Mark Zuckerberg readily admitted to the Senate panel that he does take full responsibility for, in a sense, policing the content of Facebook and shoulders the blame for not having done a better job of preventing misuse of user information. He testified that he is in the process of instituting controls to better oversee and monitor instances of hate speech and its removal from the site. The challenges involved in this effort, he pointed out, deals with nuances in language.
He indicated he is totally committed to monitoring any access of large amounts of data and the use of comprehensive audits to ensure proper use of the information accessed. This step, he admitted, should have been done with regard to Cambridge Analytica and would likely have prevented that scandal. Zuckerberg also indicated he is not against some regulation and supports the bipartisan “Honest Adds Act” sponsored by Senators Klobuchar, McCain and Warner requiring verification of advertisers running political ads.
Encouraging. We now have the head of likely the largest social media platform in the world declaring that he and his company are, indeed, responsible for the content on that platform. We are making progress.
But what about other providers of platforms? What responsibility to manage content of their sites do they have? Take for example Armslist.com, which is an internet site devoted to bringing together individuals looking to purchase firearms with those individuals seeking to sell firearms.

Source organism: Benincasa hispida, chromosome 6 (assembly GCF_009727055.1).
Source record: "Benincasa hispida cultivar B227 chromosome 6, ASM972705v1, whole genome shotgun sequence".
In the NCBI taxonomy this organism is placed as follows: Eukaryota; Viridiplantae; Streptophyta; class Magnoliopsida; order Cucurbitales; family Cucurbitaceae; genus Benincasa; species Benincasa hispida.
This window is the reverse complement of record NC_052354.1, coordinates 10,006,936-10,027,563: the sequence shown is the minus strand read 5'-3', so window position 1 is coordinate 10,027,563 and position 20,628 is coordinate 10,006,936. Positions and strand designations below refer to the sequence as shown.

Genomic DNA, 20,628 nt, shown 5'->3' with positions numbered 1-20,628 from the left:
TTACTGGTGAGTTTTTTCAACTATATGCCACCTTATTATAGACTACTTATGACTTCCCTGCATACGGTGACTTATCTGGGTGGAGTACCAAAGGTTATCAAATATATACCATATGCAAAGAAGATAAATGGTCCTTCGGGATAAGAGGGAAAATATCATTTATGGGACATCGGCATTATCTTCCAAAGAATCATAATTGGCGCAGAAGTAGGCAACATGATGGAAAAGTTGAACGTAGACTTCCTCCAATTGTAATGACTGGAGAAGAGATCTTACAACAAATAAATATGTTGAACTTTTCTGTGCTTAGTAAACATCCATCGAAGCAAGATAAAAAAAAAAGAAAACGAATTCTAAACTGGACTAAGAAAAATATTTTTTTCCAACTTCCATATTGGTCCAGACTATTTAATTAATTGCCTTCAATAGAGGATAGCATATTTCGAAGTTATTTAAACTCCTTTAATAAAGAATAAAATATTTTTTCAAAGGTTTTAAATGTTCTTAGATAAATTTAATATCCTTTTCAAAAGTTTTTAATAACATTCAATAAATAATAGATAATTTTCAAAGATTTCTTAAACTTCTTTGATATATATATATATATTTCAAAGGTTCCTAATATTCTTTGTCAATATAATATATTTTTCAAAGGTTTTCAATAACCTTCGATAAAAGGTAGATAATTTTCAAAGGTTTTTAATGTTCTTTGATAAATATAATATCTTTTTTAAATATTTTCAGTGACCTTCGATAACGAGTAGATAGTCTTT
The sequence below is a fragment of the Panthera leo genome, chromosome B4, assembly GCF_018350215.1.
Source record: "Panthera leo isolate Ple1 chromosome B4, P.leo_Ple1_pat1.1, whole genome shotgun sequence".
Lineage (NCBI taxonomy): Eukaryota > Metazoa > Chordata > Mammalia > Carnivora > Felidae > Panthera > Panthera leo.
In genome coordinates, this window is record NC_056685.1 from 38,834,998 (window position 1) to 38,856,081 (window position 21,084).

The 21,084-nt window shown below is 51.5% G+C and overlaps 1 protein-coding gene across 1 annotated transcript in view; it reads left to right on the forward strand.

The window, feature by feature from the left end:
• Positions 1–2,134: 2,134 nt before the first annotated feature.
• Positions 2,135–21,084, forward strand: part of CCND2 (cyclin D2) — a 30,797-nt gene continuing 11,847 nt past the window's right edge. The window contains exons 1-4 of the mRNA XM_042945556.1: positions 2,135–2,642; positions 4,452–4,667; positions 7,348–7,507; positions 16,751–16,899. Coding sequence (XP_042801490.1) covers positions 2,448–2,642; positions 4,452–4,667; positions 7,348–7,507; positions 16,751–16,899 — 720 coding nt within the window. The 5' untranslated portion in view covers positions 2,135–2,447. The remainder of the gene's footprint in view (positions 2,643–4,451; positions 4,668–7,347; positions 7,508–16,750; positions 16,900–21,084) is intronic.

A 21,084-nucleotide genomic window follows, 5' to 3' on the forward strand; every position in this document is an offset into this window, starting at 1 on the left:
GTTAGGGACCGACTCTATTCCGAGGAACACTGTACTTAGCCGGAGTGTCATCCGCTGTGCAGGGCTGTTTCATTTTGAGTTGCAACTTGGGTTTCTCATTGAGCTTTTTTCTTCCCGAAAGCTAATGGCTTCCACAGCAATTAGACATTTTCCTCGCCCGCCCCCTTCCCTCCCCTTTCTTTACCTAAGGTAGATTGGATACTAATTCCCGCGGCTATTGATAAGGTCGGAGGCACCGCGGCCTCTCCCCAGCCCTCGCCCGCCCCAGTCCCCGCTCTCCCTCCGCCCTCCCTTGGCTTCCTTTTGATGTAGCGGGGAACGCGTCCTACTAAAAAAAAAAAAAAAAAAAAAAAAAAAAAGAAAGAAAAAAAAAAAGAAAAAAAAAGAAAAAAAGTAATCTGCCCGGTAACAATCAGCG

“Engaging in the business of selling guns” is specific language from the Bureau of Alcohol, Tobacco, Firearms and Explosives that determines whether a seller is required to have an FFL, or federal firearms license. Sales by a federally-licensed dealer comes with it the requirement of a background check in the NICS, National Incident Criminal System, database of the prospective buyer.
Forty percent of gun sales are conducted at gun shows and over the internet and are done without background checks. If any of the sales transacted through Armslist.com turn out to be connected in any way to a mass shooting, for example, what responsibility, if any, should Armslist.com bear?
So, regardless of the testimony and the commitment of Mark Zuckerberg to take his responsibility for the content on Facebook more seriously than had previously been done, the question for all other information exchanging platforms regarding their responsibility for content still remains. Is managing platforms such as Armslist.com or Craigslist or Twitter or Google or any other similar information exchanging platforms any different than managing a mammoth social media platform like Facebook? If so, why?
It seems to me that providing a platform whether to share cat photos or purchase firearms comes with it the responsibility to ensure the information exchanged via that platforms are not misused and protocols to ensure proper use falls to the platform provider in every case.